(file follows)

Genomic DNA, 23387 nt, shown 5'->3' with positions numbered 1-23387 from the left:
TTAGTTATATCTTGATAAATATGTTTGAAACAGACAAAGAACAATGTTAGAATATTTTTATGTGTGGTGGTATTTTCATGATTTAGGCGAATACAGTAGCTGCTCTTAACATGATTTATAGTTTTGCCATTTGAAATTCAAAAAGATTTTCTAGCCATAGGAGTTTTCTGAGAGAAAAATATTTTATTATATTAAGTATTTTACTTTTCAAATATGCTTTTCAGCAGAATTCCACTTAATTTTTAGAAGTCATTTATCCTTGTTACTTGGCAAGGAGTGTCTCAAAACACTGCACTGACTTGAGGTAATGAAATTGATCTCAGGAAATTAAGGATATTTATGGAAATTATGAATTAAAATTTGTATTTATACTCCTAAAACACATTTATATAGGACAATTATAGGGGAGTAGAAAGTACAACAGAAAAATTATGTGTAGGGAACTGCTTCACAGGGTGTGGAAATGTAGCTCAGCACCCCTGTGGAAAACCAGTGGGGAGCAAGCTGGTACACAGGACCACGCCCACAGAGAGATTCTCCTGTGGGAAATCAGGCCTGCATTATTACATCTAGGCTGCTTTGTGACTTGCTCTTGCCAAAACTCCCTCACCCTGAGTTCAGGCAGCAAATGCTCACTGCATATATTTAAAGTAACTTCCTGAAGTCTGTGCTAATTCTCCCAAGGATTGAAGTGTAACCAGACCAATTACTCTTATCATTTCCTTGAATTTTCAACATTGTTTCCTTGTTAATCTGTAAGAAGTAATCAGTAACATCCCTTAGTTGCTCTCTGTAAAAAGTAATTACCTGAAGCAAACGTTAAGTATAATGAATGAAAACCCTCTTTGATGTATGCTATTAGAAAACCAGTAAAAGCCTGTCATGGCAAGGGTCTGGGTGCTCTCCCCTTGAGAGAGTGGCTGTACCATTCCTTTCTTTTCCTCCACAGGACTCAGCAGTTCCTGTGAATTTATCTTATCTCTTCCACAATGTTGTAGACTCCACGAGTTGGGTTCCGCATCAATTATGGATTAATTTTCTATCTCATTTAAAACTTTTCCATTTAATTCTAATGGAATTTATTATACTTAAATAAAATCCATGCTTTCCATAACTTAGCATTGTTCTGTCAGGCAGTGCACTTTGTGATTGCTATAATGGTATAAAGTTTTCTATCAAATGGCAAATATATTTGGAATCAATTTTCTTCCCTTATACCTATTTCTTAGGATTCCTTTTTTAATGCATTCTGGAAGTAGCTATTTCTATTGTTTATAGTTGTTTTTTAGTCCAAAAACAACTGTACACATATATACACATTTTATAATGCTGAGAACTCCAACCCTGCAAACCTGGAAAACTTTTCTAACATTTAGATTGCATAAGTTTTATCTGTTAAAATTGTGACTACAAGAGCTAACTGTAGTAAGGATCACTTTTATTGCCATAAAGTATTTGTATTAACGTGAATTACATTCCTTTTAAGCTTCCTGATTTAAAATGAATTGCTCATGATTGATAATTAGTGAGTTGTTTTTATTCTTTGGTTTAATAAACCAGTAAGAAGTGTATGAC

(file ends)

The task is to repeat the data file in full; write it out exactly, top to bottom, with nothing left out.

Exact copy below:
Genomic DNA, 23387 nt, shown 5'->3' with positions numbered 1-23387 from the left:
TTAGTTATATCTTGATAAATATGTTTGAAACAGACAAAGAACAATGTTAGAATATTTTTATGTGTGGTGGTATTTTCATGATTTAGGCGAATACAGTAGCTGCTCTTAACATGATTTATAGTTTTGCCATTTGAAATTCAAAAAGATTTTCTAGCCATAGGAGTTTTCTGAGAGAAAAATATTTTATTATATTAAGTATTTTACTTTTCAAATATGCTTTTCAGCAGAATTCCACTTAATTTTTAGAAGTCATTTATCCTTGTTACTTGGCAAGGAGTGTCTCAAAACACTGCACTGACTTGAGGTAATGAAATTGATCTCAGGAAATTAAGGATATTTATGGAAATTATGAATTAAAATTTGTATTTATACTCCTAAAACACATTTATATAGGACAATTATAGGGGAGTAGAAAGTACAACAGAAAAATTATGTGTAGGGAACTGCTTCACAGGGTGTGGAAATGTAGCTCAGCACCCCTGTGGAAAACCAGTGGGGAGCAAGCTGGTACACAGGACCACGCCCACAGAGAGATTCTCCTGTGGGAAATCAGGCCTGCATTATTACATCTAGGCTGCTTTGTGACTTGCTCTTGCCAAAACTCCCTCACCCTGAGTTCAGGCAGCAAATGCTCACTGCATATATTTAAAGTAACTTCCTGAAGTCTGTGCTAATTCTCCCAAGGATTGAAGTGTAACCAGACCAATTACTCTTATCATTTCCTTGAATTTTCAACATTGTTTCCTTGTTAATCTGTAAGAAGTAATCAGTAACATCCCTTAGTTGCTCTCTGTAAAAAGTAATTACCTGAAGCAAACGTTAAGTATAATGAATGAAAACCCTCTTTGATGTATGCTATTAGAAAACCAGTAAAAGCCTGTCATGGCAAGGGTCTGGGTGCTCTCCCCTTGAGAGAGTGGCTGTACCATTCCTTTCTTTTCCTCCACAGGACTCAGCAGTTCCTGTGAATTTATCTTATCTCTTCCACAATGTTGTAGACTCCACGAGTTGGGTTCCGCATCAATTATGGATTAATTTTCTATCTCATTTAAAACTTTTCCATTTAATTCTAATGGAATTTATTATACTTAAATAAAATCCATGCTTTCCATAACTTAGCATTGTTCTGTCAGGCAGTGCACTTTGTGATTGCTATAATGGTATAAAGTTTTCTATCAAATGGCAAATATATTTGGAATCAATTTTCTTCCCTTATACCTATTTCTTAGGATTCCTTTTTTAATGCATTCTGGAAGTAGCTATTTCTATTGTTTATAGTTGTTTTTTAGTCCAAAAACAACTGTACACATATATACACATTTTATAATGCTGAGAACTCCAACCCTGCAAACCTGGAAAACTTTTCTAACATTTAGATTGCATAAGTTTTATCTGTTAAAATTGTGACTACAAGAGCTAACTGTAGTAAGGATCACTTTTATTGCCATAAAGTATTTGTATTAACGTGAATTACATTCCTTTTAAGCTTCCTGATTTAAAATGAATTGCTCATGATTGATAATTAGTGAGTTGTTTTTATTCTTTGGTTTAATAAACCAGTAAGAAGTGTATGAC